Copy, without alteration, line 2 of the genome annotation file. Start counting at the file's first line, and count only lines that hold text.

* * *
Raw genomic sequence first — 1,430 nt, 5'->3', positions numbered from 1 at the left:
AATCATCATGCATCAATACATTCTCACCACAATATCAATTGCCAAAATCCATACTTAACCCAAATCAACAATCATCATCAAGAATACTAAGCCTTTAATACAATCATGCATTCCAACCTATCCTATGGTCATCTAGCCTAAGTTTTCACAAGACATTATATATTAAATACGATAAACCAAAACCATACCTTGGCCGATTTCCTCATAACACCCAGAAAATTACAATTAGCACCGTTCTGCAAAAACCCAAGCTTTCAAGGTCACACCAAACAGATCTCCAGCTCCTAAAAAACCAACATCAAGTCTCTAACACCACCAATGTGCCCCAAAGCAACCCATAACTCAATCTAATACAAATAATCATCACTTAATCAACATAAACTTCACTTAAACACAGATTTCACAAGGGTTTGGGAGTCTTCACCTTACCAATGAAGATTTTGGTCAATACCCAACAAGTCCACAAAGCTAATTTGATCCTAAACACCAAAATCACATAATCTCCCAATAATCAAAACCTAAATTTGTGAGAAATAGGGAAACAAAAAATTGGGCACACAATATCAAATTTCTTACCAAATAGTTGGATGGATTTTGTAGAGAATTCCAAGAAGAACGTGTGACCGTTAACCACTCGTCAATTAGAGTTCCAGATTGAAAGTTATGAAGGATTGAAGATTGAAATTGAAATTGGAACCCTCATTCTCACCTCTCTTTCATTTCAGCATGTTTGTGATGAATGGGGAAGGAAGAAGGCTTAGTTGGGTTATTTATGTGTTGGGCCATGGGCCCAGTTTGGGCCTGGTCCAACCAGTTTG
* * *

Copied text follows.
AATCATCATGCATCAATACATTCTCACCACAATATCAATTGCCAAAATCCATACTTAACCCAAATCAACAATCATCATCAAGAATACTAAGCCTTTAATACAATCATGCATTCCAACCTATCCTATGGTCATCTAGCCTAAGTTTTCACAAGACATTATATATTAAATACGATAAACCAAAACCATACCTTGGCCGATTTCCTCATAACACCCAGAAAATTACAATTAGCACCGTTCTGCAAAAACCCAAGCTTTCAAGGTCACACCAAACAGATCTCCAGCTCCTAAAAAACCAACATCAAGTCTCTAACACCACCAATGTGCCCCAAAGCAACCCATAACTCAATCTAATACAAATAATCATCACTTAATCAACATAAACTTCACTTAAACACAGATTTCACAAGGGTTTGGGAGTCTTCACCTTACCAATGAAGATTTTGGTCAATACCCAACAAGTCCACAAAGCTAATTTGATCCTAAACACCAAAATCACATAATCTCCCAATAATCAAAACCTAAATTTGTGAGAAATAGGGAAACAAAAAATTGGGCACACAATATCAAATTTCTTACCAAATAGTTGGATGGATTTTGTAGAGAATTCCAAGAAGAACGTGTGACCGTTAACCACTCGTCAATTAGAGTTCCAGATTGAAAGTTATGAAGGATTGAAGATTGAAATTGAAATTGGAACCCTCATTCTCACCTCTCTTTCATTTCAGCATGTTTGTGATGAATGGGGAAGGAAGAAGGCTTAGTTGGGTTATTTATGTGTTGGGCCATGGGCCCAGTTTGGGCCTGGTCCAACCAGTTTG